OR is s'(x+t) the derivative with respect to t (i.e. (d/dt)[s(x+t)] )? If this is the case, why would they denote it simply by a prime(') without stating explictly what they are differentiating it with respect to? It's so confusing...

    Could someone please explain? Any help would be appreciated!
    Last edited by 777888; February 3rd 2009 at 05:18 PM.

  7. #7
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    Quote Originally Posted by 777888 View Post
    Now I think there is something important about 3) that I don't understand.

    3) Formula 1: (x)=s'(x)/s(x)
    Formula 2: (x+t)=s'(x+t)/s(x+t)

    I am OK with formula 1, but have terrible troubles understanding the exact meaning of formula 2. I have some problems understanding the meaning of s'(x+t).
    Is this even true? Where are your formulas from? I thought mu(x) = -s'(x)/s(x). Are you sure you aren't leaving a negative out?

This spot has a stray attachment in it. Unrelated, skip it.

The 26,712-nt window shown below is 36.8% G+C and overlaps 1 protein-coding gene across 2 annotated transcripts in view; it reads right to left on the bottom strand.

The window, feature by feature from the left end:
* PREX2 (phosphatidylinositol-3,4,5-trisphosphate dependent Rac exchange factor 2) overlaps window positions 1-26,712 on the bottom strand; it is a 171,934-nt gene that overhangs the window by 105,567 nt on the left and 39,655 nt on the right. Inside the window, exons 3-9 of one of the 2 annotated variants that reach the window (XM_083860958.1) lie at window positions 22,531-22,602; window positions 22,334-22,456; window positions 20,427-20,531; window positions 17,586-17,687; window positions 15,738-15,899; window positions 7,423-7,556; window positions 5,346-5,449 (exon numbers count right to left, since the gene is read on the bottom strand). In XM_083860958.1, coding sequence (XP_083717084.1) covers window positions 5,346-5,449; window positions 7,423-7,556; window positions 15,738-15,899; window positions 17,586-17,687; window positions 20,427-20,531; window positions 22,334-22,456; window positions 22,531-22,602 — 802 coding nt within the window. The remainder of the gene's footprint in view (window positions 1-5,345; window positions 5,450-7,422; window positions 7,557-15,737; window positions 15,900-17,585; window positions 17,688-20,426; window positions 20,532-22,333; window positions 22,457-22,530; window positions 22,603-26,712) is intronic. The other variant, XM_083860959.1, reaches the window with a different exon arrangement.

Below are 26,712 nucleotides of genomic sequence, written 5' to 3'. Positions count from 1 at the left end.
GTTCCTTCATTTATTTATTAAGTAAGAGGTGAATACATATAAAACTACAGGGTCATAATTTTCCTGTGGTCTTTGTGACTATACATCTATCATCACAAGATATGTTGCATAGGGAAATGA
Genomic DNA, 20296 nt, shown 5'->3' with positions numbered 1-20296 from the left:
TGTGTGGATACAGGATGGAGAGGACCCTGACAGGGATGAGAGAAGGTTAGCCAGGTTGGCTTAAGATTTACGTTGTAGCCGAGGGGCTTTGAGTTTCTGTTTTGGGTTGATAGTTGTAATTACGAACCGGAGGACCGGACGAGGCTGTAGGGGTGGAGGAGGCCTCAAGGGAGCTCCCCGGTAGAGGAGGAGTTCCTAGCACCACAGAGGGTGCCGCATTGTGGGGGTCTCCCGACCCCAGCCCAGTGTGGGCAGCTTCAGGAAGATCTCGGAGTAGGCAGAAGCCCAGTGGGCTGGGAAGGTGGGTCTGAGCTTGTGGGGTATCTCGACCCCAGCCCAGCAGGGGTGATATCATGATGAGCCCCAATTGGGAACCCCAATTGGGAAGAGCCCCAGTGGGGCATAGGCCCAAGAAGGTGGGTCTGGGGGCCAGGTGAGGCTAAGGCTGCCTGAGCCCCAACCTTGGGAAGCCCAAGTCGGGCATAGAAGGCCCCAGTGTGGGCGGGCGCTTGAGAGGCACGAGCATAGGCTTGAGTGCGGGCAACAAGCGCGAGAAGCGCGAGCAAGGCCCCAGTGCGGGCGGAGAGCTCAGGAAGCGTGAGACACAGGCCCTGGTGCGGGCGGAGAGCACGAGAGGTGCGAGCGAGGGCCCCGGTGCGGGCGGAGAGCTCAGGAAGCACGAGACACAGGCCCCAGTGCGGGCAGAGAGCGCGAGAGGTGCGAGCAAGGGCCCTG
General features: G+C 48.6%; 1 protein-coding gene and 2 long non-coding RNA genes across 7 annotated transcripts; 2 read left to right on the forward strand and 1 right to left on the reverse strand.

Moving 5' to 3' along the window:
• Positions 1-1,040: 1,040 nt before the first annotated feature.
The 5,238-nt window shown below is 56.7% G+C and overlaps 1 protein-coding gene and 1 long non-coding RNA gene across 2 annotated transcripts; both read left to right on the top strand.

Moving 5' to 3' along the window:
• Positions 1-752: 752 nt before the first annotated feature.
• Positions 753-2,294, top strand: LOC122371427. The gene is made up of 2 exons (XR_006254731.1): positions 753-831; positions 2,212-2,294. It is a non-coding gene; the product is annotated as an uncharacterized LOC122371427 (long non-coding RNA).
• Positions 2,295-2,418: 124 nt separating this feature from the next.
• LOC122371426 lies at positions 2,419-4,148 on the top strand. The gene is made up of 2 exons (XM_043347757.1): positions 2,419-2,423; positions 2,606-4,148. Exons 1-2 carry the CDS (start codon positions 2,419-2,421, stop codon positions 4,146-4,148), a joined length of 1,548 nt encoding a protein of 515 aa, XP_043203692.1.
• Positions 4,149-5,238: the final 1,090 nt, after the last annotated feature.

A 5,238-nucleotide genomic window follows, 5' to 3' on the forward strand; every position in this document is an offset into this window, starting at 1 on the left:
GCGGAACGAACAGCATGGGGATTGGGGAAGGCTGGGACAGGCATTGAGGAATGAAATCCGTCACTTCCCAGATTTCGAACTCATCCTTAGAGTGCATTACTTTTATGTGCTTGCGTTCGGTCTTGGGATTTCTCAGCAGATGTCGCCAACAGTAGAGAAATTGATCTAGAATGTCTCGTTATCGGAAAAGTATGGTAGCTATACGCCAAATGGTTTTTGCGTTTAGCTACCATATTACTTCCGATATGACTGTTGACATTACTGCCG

8. #8
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    Quote Originally Posted by alekhine4149 View Post
    Is this even true? Where are your formulas from? I thought mu(x) = -s'(x)/s(x). Are you sure you aren't leaving a negative out?
    Sorry, my bad, there should be a negative.

    But the thing is that I don't understand what s'(x+t) means.

    Does s'(x+t) mean "first differentiate, then evaluate at x+t", or "first evaluate at x+t, then differentiate w.r.t. t"?

    This is from my study guide:

    I don't understand the last equal sign. They seemingly have replaced d/dt by a prime ('). How is this step justified?